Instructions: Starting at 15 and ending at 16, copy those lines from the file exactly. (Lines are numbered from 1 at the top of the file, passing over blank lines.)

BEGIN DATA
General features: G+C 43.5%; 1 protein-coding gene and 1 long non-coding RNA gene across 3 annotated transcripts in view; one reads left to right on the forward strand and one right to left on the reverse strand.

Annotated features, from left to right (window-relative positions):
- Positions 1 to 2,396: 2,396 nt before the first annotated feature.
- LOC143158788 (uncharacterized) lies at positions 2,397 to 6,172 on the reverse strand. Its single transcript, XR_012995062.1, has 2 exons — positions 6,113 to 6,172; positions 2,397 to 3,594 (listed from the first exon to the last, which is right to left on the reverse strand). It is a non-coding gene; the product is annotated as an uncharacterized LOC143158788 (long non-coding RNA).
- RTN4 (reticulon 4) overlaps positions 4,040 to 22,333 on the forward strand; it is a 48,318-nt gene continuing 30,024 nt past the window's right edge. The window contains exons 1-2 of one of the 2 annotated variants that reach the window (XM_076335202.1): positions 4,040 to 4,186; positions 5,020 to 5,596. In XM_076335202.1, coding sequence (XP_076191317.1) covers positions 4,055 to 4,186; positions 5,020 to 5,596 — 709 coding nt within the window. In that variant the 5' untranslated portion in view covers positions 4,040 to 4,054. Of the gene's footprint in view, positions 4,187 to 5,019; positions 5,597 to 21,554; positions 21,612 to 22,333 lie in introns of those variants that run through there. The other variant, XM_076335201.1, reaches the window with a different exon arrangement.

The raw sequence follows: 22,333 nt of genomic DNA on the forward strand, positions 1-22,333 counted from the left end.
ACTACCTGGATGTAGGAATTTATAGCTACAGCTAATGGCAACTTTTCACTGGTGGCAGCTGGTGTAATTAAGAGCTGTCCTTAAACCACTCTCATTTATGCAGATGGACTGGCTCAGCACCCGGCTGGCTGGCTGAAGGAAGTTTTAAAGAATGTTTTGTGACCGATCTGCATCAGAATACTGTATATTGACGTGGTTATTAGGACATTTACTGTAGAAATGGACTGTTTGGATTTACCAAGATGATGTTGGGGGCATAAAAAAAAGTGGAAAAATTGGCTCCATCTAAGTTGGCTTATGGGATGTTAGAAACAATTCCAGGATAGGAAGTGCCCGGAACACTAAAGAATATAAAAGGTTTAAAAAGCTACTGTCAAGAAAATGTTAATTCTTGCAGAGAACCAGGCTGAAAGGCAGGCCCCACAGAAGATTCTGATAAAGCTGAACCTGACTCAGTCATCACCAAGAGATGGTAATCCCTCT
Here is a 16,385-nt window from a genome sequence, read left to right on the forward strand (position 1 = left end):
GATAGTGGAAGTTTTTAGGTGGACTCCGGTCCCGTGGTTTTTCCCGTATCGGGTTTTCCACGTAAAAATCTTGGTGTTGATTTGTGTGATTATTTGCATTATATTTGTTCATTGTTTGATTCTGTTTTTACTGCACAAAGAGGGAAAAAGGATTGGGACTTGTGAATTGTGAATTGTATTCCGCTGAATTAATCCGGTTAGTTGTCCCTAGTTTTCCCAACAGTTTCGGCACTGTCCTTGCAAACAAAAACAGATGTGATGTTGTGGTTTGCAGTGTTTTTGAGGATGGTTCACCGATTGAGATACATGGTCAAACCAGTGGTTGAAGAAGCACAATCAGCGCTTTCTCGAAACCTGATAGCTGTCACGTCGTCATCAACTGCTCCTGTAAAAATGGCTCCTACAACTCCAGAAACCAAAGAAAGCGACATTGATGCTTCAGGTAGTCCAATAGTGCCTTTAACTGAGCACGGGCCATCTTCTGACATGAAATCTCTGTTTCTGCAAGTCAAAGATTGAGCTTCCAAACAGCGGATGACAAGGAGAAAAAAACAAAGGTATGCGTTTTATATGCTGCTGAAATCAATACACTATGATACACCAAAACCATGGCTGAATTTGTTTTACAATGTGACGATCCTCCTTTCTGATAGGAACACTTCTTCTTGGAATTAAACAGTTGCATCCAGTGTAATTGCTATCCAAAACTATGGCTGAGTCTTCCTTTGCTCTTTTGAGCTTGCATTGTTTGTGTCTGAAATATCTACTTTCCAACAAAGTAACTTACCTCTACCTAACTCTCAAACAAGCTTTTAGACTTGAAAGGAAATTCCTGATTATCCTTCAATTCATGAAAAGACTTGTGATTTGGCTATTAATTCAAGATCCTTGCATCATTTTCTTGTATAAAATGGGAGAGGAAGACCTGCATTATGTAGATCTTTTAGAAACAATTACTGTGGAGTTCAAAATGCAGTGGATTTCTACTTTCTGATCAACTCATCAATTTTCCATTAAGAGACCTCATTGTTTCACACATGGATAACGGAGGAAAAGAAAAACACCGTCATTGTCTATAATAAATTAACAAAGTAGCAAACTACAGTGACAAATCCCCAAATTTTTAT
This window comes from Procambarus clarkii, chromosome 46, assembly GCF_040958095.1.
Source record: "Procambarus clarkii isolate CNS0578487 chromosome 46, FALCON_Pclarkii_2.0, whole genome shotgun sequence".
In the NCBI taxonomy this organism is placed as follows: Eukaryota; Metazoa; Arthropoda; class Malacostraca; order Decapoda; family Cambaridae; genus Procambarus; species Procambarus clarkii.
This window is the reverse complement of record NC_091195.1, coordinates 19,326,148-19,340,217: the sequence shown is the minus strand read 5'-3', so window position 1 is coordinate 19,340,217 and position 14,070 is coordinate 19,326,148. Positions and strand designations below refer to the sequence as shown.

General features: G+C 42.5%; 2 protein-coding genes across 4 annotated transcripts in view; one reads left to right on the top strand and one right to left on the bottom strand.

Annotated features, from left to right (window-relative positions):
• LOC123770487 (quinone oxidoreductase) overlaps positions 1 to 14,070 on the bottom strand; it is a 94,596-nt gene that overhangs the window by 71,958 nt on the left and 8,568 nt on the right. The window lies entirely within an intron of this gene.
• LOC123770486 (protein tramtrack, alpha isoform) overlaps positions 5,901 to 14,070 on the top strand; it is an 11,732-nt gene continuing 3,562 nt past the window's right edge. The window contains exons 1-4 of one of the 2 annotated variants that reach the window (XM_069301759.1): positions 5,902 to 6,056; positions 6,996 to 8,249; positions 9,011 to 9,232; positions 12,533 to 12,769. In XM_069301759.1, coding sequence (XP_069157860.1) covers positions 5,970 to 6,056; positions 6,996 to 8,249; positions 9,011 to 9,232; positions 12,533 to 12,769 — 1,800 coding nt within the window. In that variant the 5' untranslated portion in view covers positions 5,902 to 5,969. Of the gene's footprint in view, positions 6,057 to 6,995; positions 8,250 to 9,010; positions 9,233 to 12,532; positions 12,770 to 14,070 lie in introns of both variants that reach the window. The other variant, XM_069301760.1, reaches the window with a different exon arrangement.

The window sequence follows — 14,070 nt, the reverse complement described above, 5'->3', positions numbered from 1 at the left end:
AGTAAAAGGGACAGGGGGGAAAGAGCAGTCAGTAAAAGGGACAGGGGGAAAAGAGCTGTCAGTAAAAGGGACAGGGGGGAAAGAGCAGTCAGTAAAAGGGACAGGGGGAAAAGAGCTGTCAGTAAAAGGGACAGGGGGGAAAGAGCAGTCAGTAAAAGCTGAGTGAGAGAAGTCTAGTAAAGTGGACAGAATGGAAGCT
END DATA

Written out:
Annotated features, from left to right (window-relative positions):
• LOC123770487 (quinone oxidoreductase) overlaps positions 1 to 14,070 on the bottom strand; it is a 94,596-nt gene that overhangs the window by 71,958 nt on the left and 8,568 nt on the right. The window lies entirely within an intron of this gene.